Good Day! Perhaps you are here because you are a teacher of Lakota students. Perhaps you are here because you are a not a teacher of Lakota students, but would like to teach about the Lakota in a way that is culturally-authentic, interesting, and fun. Perhaps you simply typed "Lakota stories" into your favorite search engine. Here you will find Lakota stories, and much more: lessons, unit plans, and original Lakota student art.
To use this website, click on the drop-down menus above for your subject area and grade level. On each menu, you will find a set of units that, taken together, correlate to all the South Dakota state standards in science or social studies for your grade level. On each unit page, you will find a description of the unit, standards, and daily objectives. Each unit is 20-40 pages long, providing detailed lessons for each daily objective. You will need to download each unit plan to access the lessons. Use Microsoft Word to ensure proper formatting of the unit plan file.
Finally (but most importantly), some background. The Lakota are a people belonging to what is now called the Sioux nation. The Lakota dialect is related to the dialects of the Dakota and the Nakota, but pronunciations and orthographies vary. There are seven individual bands within the Lakota nation: Sicangu, Oglala, Itazipcho, Hunkpapa, Miniconjou, Sihasapa, and Oohenuhpa. The stories and lesson plans featured on this website emerge from the Rosebud Reservation in south-central South Dakota, home of the Sicangu Lakota Oyate (that is, the Burnt Thigh People). Lakota storytelling is an oral tradition, and therefore, multiple versions of each story exist even within the Sicangu Lakota Oyate. The Lakota Stories project is not meant to transmit one set of (so-called) orthodox beliefs, words, and customs. Rather, it is set up to achieve the following goals:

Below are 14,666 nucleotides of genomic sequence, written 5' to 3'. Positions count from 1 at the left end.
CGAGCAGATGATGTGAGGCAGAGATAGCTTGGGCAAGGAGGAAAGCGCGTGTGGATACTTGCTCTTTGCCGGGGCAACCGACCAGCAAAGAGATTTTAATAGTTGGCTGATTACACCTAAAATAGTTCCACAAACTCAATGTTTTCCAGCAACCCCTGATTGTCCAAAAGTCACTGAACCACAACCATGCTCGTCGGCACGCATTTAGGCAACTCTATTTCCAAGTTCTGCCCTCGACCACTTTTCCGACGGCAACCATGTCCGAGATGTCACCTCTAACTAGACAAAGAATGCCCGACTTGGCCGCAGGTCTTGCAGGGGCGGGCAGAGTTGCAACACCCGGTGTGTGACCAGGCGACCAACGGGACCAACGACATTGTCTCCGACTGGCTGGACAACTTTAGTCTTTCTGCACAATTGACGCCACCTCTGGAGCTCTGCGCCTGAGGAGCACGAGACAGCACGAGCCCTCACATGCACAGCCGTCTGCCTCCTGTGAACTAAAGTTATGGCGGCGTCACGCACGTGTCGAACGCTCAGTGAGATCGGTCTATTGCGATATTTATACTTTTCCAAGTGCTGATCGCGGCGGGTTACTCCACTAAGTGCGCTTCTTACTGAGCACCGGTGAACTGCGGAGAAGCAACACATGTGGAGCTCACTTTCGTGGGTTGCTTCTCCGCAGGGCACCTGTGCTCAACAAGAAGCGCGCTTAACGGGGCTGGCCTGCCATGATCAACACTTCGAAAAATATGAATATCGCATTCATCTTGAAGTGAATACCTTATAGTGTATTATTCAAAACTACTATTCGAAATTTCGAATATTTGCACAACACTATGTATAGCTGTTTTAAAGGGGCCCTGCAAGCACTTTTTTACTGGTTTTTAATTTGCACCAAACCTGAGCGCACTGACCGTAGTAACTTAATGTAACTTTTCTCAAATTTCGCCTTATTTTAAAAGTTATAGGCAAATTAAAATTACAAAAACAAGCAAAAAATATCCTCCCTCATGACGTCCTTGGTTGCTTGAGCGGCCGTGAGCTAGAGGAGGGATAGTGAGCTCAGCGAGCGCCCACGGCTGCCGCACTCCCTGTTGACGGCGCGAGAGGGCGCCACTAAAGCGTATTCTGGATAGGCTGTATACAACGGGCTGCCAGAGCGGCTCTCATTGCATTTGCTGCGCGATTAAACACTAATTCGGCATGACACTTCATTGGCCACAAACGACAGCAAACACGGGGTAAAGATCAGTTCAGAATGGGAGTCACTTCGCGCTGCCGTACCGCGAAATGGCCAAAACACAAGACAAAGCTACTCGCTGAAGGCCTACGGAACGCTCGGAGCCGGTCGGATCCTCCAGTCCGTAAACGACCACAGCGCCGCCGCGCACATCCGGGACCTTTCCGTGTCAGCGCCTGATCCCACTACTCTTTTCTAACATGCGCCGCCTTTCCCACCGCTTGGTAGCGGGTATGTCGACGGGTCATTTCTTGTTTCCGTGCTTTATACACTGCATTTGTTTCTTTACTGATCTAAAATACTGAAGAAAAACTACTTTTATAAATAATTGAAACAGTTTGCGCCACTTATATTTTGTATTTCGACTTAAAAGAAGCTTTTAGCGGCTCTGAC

1. To spark an interest in cultural practices (Lakota students from non-traditional homes), to help reclaim the educational system as a place that is friendly to Lakota culture (Lakota students from traditional homes), and to impart basic Lakota philosophies (Lakota students from traditional and non-traditional homes, as well as non-Lakota students).
2. To make it easy for teachers of Lakota students to integrate Lakota culture into the classroom. The science and social studies lessons in the Lakota Stories units are standards-aligned and rigorous, and at the same time, attempt to offer multiple cultural perspectives on any given topic. This is precisely what many of teachers of Lakota students would like to do, but find difficult and time-consuming to carry out, whether or not their own first language is Lakota.
3. To make it easy for teachers of non-Lakota students to teach about Lakota culture in a way that is authentic and meaningful. ‘Nuff said.Read more about the Lakota Stories project here.